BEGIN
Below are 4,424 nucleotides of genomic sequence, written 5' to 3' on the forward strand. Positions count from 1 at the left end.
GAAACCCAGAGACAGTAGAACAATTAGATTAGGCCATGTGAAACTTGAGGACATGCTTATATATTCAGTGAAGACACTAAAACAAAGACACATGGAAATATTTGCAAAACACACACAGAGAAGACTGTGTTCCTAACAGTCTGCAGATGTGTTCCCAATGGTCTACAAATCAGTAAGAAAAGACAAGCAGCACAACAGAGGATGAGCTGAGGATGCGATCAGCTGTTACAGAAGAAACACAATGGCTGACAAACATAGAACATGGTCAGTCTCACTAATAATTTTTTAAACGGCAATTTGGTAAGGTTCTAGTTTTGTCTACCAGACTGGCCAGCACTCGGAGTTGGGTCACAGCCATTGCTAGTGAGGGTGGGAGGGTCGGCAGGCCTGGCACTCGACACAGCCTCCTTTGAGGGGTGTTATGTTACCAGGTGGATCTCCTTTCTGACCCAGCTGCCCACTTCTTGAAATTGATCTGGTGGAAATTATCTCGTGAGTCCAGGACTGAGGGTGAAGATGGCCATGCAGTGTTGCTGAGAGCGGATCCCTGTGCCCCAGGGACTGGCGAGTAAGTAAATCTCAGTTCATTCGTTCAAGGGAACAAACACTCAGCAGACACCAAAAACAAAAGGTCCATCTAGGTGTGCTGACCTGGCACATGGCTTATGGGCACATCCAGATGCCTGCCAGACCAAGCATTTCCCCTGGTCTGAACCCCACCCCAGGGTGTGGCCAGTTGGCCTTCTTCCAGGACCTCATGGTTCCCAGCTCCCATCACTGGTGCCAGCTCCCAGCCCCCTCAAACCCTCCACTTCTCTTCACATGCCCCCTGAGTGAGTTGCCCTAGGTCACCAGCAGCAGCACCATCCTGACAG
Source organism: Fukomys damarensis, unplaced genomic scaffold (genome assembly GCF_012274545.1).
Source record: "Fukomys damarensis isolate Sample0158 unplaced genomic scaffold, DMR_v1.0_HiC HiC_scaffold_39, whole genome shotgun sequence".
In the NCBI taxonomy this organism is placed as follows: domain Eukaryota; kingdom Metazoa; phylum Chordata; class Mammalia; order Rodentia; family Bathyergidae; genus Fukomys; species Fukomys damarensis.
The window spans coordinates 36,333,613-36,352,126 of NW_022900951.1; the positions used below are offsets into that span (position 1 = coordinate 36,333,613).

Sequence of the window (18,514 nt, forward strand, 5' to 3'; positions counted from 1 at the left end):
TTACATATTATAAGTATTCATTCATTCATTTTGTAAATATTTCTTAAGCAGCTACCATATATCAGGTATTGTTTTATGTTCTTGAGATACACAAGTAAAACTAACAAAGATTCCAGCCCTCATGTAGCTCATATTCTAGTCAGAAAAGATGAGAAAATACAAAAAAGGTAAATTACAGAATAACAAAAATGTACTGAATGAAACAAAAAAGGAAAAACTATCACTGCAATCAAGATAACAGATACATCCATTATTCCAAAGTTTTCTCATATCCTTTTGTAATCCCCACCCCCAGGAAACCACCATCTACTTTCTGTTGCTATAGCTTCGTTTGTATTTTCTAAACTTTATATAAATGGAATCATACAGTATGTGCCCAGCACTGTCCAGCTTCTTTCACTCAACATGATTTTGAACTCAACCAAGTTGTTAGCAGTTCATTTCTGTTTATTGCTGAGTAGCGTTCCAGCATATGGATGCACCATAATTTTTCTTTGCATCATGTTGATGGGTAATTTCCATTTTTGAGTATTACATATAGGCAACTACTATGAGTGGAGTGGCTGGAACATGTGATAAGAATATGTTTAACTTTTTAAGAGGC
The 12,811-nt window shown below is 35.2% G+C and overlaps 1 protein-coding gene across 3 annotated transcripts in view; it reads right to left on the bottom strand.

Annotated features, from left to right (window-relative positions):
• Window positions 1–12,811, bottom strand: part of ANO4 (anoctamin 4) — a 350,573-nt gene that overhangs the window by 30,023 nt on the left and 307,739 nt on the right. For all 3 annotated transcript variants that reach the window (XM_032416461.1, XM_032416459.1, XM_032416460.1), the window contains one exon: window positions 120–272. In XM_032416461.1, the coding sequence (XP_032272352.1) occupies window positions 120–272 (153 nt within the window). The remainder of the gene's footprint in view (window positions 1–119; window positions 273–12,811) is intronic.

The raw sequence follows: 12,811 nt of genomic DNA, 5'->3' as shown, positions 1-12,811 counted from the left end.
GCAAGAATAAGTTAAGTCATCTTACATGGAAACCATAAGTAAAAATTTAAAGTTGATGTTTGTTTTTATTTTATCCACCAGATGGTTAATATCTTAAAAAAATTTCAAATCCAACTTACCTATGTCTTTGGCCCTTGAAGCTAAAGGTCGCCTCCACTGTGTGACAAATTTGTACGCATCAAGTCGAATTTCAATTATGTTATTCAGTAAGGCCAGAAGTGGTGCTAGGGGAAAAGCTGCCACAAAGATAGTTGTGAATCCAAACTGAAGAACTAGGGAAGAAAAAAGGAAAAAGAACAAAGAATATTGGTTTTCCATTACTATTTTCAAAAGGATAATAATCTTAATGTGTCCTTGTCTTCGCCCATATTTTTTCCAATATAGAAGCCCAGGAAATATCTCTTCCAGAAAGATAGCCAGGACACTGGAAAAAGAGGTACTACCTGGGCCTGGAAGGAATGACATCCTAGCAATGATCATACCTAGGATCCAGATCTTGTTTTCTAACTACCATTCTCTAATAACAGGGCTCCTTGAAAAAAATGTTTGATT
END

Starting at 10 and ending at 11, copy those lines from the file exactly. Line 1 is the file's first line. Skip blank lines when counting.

Annotated features, from left to right (window-relative positions):
• Window positions 1–12,811, bottom strand: part of ANO4 (anoctamin 4) — a 350,573-nt gene that overhangs the window by 30,023 nt on the left and 307,739 nt on the right. For all 3 annotated transcript variants that reach the window (XM_032416461.1, XM_032416459.1, XM_032416460.1), the window contains one exon: window positions 120–272. In XM_032416461.1, the coding sequence (XP_032272352.1) occupies window positions 120–272 (153 nt within the window). The remainder of the gene's footprint in view (window positions 1–119; window positions 273–12,811) is intronic.